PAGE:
The Chancellor has announced some stamp duty cuts to benefit homebuyers, as well as tax cuts for workers and businesses. Find out what the key changes are and how they might affect you.
Whether you’re a first-time buyer or an existing homeowner seeking a new property, there’s some good news for you where stamp duty is concerned. In the mini-budget revealed today, Chancellor Kwasi Kwarteng announced some cuts to stamp duty to benefit homebuyers:
• The nil rate band stamp duty threshold has increased from £125,000 to £250,000. This means homebuyers will pay no stamp duty on the first £250,000 of a property’s value.
• There’s also good news for first-time buyers. First-time buyers will now pay no stamp duty on the first £425,000 of a property’s value. Previously the threshold was £300,000.
There have also been some tax changes to benefit workers. The basic rate of income tax will be reduced from 20% to 19% from April 2023. The Chancellor said it’s important to ‘make work pay’, and those on universal credit will be expected to seek ‘more and better-paid work’ with a view to having their benefits reduced.
The Chancellor added: ‘High taxes reduce incentives to work and deter investments and hinder enterprise. We will review the tax system to make it simpler and fairer for families.’
Kwarteng has also ditched the top rate of income tax of 45% and says the UK will have a single higher rate of income tax of 40%.
There was also some good news for businesses. The planned increase in corporation tax will be cancelled. There will be no increase to 25%, and corporation tax will remain at 19%.
The planned National Insurance rise of 1.25% will be scrapped from November, which the Chancellor predicts will save workers an average of £330 per year.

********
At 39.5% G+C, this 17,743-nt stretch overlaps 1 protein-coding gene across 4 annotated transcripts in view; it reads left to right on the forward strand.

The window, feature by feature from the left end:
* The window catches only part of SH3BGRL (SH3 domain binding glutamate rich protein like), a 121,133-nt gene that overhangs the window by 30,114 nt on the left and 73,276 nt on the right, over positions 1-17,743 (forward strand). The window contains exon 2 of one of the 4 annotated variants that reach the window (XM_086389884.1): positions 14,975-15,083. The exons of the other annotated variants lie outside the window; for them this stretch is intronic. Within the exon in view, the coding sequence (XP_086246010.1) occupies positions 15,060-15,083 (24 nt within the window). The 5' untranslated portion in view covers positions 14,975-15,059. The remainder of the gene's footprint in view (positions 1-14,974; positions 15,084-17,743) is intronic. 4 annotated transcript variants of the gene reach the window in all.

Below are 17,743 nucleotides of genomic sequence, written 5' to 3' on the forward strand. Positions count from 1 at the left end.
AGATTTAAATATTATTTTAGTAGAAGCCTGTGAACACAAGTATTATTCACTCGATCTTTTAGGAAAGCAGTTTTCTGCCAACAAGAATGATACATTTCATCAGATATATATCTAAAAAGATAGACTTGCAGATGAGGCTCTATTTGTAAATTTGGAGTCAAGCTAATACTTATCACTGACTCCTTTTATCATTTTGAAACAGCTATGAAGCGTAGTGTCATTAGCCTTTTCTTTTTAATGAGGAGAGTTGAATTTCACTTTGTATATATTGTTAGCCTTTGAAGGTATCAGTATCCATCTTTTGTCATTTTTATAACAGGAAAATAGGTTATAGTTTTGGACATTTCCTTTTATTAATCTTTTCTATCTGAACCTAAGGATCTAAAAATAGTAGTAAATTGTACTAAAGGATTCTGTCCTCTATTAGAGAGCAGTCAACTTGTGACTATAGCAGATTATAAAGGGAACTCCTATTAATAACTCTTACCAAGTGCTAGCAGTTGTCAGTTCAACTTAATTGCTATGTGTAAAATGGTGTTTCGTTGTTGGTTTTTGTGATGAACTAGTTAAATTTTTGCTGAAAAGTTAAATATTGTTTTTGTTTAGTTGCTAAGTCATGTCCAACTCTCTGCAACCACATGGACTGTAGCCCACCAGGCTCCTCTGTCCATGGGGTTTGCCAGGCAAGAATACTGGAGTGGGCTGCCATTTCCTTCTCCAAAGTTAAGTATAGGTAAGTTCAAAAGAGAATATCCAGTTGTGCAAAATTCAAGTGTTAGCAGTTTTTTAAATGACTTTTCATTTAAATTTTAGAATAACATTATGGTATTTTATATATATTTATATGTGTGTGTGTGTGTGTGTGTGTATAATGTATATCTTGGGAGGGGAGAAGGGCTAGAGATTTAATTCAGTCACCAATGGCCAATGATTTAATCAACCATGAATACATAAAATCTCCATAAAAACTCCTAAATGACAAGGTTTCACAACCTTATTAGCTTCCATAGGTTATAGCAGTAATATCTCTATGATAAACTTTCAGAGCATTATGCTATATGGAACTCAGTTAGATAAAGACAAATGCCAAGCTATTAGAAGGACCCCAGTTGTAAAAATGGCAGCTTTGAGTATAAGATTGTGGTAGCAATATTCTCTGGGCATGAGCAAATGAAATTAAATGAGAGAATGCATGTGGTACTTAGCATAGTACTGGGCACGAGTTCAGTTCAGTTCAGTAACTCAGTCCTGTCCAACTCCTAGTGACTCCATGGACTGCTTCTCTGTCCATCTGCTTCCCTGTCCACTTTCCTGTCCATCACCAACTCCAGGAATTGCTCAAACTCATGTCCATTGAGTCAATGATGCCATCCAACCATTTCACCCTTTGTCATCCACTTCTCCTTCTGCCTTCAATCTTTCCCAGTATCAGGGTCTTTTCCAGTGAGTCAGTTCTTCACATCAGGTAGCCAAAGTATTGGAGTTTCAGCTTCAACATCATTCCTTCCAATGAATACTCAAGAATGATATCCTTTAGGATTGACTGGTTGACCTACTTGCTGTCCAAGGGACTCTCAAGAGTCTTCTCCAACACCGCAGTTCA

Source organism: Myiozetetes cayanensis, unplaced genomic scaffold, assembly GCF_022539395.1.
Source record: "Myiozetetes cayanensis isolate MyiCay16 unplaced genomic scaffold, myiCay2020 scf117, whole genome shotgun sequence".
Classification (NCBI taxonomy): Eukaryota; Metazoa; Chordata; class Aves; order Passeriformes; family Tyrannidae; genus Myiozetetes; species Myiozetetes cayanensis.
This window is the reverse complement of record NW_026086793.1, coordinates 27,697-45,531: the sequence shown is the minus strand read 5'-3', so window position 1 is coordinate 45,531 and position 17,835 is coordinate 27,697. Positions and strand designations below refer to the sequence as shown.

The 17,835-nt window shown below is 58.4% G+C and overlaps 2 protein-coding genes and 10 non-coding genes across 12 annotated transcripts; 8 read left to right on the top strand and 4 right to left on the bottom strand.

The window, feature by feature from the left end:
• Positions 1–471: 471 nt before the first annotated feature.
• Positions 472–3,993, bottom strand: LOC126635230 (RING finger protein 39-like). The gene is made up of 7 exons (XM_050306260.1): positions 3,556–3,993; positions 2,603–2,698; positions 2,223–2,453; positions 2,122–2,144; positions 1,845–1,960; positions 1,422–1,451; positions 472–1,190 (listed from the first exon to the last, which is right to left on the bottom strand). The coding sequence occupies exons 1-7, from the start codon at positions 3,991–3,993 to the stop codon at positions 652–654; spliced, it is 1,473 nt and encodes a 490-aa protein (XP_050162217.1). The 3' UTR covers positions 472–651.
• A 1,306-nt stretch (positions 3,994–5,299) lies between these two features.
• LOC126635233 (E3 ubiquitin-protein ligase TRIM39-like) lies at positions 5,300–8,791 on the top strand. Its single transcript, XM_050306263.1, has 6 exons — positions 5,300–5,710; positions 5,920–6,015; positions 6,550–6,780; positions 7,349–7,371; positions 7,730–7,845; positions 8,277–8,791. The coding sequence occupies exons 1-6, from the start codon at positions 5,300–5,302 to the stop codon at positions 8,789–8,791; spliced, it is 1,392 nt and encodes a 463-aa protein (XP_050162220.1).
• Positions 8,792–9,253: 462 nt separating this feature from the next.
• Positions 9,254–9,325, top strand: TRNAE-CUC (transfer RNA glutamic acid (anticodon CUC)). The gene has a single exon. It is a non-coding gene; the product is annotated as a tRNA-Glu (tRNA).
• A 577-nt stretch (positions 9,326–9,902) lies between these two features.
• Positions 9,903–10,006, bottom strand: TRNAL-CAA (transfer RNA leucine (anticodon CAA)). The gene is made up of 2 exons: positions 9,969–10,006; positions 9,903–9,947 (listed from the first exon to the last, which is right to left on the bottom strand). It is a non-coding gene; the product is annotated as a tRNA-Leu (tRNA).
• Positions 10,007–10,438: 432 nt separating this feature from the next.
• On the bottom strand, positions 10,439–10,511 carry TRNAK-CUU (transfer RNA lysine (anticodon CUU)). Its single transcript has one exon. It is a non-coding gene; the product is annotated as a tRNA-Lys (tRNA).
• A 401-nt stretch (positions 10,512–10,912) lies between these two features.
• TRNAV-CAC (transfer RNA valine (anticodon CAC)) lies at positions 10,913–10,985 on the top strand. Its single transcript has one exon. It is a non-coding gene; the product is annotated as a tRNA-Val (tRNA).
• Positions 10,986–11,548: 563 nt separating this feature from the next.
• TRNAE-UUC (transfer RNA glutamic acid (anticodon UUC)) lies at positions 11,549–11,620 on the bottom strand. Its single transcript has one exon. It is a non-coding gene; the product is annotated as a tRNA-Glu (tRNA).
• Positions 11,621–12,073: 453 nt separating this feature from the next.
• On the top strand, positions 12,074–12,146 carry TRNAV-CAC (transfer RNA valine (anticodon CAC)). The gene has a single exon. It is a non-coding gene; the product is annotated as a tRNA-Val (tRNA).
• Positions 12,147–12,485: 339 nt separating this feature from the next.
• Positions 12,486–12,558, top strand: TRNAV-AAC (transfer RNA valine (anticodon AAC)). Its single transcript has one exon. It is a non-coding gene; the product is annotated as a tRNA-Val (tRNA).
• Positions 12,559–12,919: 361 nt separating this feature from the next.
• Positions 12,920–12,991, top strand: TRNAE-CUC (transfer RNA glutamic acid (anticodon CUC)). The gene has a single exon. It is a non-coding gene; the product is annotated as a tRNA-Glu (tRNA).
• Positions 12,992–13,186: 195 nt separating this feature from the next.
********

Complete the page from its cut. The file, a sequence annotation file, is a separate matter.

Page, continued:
Other cost-saving benefits to consumers include energy changes. The Energy Price Guarantee will cap the price consumers pay for gas and electricity. This means that the average household bill is likely to be limited to £2500 per year. The Chancellor estimates this will save households £1000 per year. In addition, the government still plans to give all households £400 off their energy bills this winter.
The Chancellor also mentioned an Energy Bill Relief scheme which will reduce gas and electricity prices for charities, schools and hospitals and provide a price guarantee equivalent to the one provided for households across the country.
There will also be an Energy Market Financing Scheme which will give loans to energy suppliers. The Chancellor said the scheme will provide a 100% guarantee for commercial banks to offer emergency liquidity to energy traders to support them.
Finally, in relation to the Bank of England’s latest base rate increase yesterday (the rate went up from 1.75% to 2.25%), the Chancellor credited the Bank of England for taking steps to control inflation and said the government will remain in close contact with the bank on a weekly basis.